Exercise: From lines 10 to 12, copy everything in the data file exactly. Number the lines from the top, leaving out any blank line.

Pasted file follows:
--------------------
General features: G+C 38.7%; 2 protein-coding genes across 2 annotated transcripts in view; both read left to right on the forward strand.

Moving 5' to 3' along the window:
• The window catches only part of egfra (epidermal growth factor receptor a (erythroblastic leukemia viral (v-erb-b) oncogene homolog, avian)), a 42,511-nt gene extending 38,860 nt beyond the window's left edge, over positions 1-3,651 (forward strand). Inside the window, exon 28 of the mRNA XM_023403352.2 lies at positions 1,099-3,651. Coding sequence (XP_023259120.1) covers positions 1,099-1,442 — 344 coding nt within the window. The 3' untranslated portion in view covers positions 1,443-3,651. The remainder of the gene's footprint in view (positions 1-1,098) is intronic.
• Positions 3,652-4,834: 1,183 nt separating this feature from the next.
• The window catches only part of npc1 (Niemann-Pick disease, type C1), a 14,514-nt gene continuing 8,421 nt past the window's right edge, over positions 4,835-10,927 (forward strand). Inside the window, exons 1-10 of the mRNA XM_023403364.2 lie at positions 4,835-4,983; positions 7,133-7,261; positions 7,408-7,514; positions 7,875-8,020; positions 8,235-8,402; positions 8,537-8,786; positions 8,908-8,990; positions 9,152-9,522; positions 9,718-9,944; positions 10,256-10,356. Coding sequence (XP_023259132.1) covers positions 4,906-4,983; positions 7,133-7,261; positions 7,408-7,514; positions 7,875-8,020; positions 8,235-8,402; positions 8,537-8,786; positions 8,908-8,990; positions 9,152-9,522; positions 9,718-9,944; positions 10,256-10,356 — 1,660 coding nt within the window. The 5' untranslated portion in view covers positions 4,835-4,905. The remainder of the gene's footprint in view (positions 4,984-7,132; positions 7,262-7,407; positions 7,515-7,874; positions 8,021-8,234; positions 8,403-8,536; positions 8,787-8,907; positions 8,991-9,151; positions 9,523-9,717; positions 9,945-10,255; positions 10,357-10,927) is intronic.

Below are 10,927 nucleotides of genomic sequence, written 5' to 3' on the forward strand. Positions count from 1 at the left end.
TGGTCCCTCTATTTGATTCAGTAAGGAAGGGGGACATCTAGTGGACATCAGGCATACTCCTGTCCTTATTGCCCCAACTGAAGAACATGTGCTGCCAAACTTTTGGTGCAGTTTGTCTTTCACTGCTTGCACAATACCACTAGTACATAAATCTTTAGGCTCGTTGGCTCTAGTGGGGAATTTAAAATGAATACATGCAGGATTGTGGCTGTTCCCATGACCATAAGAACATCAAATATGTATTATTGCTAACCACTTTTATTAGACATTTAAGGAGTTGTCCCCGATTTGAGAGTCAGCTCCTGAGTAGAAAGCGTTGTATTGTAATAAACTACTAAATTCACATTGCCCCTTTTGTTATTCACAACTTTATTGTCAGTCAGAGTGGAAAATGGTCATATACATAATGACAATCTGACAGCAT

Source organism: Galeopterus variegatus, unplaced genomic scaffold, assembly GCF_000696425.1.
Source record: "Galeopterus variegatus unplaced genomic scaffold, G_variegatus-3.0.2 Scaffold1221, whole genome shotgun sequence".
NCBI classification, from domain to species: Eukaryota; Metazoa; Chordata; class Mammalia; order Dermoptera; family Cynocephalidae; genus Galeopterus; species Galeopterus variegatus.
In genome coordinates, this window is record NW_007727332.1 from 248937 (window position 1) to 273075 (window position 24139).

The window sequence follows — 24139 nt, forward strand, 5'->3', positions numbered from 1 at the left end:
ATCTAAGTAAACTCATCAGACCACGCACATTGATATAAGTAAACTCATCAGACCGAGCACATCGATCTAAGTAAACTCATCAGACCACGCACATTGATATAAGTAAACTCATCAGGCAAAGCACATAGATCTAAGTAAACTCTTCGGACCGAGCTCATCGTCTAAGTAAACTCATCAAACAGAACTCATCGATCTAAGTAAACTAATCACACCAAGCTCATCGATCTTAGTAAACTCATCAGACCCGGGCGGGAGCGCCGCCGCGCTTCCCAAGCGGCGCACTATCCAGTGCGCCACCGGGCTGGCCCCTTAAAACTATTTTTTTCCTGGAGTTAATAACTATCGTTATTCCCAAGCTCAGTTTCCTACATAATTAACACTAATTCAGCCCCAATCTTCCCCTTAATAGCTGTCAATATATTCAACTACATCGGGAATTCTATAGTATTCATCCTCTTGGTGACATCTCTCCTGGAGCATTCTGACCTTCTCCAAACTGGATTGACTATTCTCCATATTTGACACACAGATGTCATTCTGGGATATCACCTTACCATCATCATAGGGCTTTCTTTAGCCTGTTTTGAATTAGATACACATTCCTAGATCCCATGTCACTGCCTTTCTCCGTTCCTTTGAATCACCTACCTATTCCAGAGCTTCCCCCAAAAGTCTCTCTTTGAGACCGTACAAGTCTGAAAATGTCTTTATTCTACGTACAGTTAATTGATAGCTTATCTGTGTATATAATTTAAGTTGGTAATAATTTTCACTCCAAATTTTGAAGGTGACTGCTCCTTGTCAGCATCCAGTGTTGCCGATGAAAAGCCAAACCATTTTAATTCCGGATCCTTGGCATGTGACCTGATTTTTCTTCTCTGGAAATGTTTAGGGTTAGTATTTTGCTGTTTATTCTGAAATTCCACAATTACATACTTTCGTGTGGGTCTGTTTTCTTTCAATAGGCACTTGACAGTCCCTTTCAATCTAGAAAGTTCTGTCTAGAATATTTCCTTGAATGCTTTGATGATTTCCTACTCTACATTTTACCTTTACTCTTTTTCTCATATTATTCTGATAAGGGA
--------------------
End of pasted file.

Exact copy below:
NCBI classification, from domain to species: Eukaryota; Metazoa; Chordata; class Mammalia; order Dermoptera; family Cynocephalidae; genus Galeopterus; species Galeopterus variegatus.
In genome coordinates, this window is record NW_007727332.1 from 248937 (window position 1) to 273075 (window position 24139).

The window sequence follows — 24139 nt, forward strand, 5'->3', positions numbered from 1 at the left end: